Herzog & de Meuron at the Royal Academy of Arts
This unusual show is not so much a retrospective as an advertisement for the renowned architecture practice. It is definitely one for the specialists and assumes that attendees will have a lot of pre-existing knowledge of the practice and its projects. Herzog & de Meuron was formed in 1978 in Switzerland by two men who met at primary school, aged seven. Anyone not familiar with the name will most likely be familiar with some of their work: they are responsible for the iconic transformation of the Bankside power station into Tate Modern in 2000, and for the Bird’s Nest stadium for China’s Olympics in 2008.
The exhibition features 400 objects from the design process. The first room is filled with vitrines stacked with models and examples of materials taken from their archives. There is little information aside from which project the model and other artefacts belong to, with little on the design process and inspiration. For more detailed information it would be necessary to consult the accompanying exhibition book for £20.
The second room has a double-sided screen: on one side is film of the everyday usage of some of their buildings, on the other is a 40-minute documentary by Beka and Lemoine about their Rehabilitation Clinic for Neurorehabilitation and Paraplegiology in Basel. Completed in 2002, it is an extraordinary place where patients can learn to walk again and heal their minds after traumatic events, in sympathetically realised surroundings. The film focuses on the patients, which is moving, but if one is not familiar with the architecture, it might have been helpful to dwell more on that.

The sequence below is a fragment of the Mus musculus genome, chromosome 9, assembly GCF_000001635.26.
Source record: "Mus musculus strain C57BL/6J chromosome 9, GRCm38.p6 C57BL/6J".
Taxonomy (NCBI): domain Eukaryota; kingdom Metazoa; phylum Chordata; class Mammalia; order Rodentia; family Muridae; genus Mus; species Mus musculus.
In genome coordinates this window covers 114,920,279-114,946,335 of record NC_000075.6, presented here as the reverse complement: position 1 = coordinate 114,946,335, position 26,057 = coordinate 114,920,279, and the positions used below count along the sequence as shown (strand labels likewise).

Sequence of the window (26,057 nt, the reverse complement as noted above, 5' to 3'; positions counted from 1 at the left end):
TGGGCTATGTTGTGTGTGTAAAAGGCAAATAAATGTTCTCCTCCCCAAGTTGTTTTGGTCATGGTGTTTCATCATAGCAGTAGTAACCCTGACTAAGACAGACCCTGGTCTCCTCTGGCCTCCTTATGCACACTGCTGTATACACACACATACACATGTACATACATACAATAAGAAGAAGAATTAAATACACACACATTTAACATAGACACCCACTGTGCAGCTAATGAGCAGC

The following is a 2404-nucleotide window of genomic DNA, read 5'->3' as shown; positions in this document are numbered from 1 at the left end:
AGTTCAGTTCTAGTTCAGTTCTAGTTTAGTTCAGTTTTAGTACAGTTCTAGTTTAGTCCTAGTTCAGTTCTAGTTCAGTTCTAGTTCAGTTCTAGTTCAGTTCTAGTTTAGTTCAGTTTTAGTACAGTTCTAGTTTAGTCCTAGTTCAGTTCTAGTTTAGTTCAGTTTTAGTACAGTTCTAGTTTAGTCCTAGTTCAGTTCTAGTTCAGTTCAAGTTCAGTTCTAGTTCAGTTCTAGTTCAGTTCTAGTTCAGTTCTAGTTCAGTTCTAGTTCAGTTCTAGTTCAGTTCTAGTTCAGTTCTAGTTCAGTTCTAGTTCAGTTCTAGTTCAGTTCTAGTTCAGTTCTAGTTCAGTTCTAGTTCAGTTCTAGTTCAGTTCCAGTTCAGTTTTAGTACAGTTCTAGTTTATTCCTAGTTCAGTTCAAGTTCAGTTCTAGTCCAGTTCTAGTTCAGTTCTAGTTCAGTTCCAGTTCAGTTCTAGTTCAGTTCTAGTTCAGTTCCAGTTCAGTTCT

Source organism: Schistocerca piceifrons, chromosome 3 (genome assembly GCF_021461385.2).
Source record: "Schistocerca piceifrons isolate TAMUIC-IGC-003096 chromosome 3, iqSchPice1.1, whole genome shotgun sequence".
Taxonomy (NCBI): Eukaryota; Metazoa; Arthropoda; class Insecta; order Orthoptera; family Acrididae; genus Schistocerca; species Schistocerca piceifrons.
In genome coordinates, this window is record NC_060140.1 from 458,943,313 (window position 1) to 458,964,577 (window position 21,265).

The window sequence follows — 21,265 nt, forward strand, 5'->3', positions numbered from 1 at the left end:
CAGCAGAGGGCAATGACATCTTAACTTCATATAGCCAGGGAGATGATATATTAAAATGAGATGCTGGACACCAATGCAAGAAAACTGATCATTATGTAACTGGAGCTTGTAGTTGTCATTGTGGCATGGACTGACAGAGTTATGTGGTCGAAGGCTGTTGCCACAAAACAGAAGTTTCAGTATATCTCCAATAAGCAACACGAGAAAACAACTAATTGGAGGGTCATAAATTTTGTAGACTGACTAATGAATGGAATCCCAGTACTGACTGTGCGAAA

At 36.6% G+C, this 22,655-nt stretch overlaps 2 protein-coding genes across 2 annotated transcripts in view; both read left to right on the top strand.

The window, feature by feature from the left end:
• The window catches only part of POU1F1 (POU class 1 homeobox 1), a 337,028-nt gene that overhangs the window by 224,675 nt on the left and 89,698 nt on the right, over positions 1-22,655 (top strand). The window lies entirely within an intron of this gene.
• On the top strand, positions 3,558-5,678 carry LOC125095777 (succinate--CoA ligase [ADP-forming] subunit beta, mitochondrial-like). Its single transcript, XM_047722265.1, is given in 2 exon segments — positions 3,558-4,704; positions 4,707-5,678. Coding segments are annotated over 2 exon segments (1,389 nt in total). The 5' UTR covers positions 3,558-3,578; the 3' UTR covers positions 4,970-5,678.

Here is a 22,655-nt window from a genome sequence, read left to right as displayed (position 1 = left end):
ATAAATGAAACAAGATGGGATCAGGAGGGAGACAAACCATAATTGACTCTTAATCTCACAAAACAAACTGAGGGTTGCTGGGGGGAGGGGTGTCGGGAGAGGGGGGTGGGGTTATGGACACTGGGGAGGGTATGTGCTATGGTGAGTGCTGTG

The final room is devoted to the Kinderspital (Children’s Hospital) in Zurich, which is due for completion next year. The design is heartfelt and meticulous: bedrooms are created to feel domestic, with places where parents can sleep to stay with their children; a central “main street” with different-sized courtyards provides “intimacy and identity”. One wall is given to a 1:30-scale floor plan that is mind-boggling in its technicality. It is interesting to see, but of limited use to the layperson. The overall ethos of using architecture as a force for healing and making lives easier is clearly an admirable, one and it actually feels a little disheartening that this is such a rarity in the UK – especially in hospitals (anyone who has had the misfortune to need to spend time in one knows they are mostly dreary and disorientating places). London is forever being developed but to make money for developers, not to improve the lives of its inhabitants. One needs only to look at the flow of people running into each other from opposite directions in any given tube station to realise the city’s design is more antagonistic than ergonomic.
Though this is a very specialist exhibition, it is interesting.
Herzog & de Meuron is at the Royal Academy of Arts from 14th July until 15th October 2023. For further information visit the exhibition’s website here.